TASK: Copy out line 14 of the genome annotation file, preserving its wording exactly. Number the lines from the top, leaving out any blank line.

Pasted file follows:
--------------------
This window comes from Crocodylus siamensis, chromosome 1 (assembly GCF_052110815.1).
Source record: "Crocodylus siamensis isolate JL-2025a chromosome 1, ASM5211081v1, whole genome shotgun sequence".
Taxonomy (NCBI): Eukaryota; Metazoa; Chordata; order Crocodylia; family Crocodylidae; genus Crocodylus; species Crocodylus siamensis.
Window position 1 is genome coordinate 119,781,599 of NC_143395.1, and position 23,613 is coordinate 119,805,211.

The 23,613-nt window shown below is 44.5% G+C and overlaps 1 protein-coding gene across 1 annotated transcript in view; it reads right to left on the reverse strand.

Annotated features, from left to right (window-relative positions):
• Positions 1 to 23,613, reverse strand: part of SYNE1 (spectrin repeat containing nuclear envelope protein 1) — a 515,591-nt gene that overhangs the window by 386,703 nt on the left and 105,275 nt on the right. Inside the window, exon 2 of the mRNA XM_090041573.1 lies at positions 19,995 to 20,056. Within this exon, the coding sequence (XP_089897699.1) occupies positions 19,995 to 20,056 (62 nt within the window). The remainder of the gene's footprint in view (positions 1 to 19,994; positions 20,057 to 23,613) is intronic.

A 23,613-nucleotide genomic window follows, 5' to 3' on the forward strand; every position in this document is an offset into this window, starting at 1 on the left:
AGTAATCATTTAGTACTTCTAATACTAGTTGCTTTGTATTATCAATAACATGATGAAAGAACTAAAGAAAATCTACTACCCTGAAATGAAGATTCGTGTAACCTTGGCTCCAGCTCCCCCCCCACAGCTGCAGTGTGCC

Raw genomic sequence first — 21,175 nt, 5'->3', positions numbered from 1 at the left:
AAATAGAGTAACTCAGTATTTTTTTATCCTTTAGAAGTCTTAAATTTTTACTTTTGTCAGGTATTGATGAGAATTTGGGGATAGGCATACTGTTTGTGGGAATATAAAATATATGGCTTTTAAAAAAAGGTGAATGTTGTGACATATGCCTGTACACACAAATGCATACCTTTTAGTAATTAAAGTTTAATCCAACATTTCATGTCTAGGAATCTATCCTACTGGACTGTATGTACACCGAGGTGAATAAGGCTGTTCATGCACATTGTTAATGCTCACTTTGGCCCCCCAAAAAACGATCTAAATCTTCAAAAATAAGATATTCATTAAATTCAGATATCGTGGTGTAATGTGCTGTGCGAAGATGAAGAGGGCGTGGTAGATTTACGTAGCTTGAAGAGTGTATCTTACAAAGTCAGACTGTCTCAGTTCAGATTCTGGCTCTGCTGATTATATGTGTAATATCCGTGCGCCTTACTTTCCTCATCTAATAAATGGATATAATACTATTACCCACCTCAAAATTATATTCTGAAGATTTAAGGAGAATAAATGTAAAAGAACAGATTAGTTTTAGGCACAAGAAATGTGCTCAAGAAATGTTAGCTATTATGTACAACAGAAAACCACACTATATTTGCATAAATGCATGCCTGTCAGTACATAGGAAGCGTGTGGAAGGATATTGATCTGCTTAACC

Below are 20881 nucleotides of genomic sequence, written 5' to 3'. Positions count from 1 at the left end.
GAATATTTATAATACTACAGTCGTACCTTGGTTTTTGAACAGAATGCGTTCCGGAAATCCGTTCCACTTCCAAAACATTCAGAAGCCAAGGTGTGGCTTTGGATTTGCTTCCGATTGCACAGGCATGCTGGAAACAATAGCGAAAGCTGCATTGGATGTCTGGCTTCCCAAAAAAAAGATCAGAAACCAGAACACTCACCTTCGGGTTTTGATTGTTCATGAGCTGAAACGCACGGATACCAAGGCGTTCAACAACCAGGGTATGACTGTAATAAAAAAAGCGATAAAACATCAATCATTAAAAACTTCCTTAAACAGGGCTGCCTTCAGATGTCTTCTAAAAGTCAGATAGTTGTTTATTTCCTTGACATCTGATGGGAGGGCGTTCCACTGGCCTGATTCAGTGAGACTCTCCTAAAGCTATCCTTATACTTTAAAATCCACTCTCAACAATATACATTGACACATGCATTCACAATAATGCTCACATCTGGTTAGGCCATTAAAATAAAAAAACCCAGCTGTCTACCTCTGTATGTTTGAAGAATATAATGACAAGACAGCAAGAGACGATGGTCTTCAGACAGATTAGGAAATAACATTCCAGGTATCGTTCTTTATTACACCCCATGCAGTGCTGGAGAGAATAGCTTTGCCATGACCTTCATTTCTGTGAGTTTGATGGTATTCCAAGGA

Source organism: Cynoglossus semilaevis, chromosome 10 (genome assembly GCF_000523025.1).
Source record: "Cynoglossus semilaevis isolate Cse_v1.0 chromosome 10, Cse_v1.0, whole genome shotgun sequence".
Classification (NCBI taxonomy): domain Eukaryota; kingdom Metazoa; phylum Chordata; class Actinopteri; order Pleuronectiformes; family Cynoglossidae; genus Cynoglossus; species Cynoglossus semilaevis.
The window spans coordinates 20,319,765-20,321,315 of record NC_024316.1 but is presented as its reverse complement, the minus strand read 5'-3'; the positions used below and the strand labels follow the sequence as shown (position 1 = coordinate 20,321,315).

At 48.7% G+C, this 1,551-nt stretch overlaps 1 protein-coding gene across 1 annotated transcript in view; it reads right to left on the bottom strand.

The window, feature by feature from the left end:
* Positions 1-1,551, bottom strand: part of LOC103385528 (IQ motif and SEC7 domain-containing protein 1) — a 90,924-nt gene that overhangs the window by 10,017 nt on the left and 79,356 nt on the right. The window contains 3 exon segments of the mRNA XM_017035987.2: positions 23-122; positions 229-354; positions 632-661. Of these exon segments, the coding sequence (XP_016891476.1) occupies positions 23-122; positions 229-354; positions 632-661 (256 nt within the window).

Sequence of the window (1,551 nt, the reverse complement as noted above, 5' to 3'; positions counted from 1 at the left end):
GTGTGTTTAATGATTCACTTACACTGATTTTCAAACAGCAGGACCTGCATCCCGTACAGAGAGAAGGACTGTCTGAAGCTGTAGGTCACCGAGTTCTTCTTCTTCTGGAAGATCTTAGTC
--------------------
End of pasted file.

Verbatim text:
Source organism: Cynoglossus semilaevis, chromosome 10 (genome assembly GCF_000523025.1).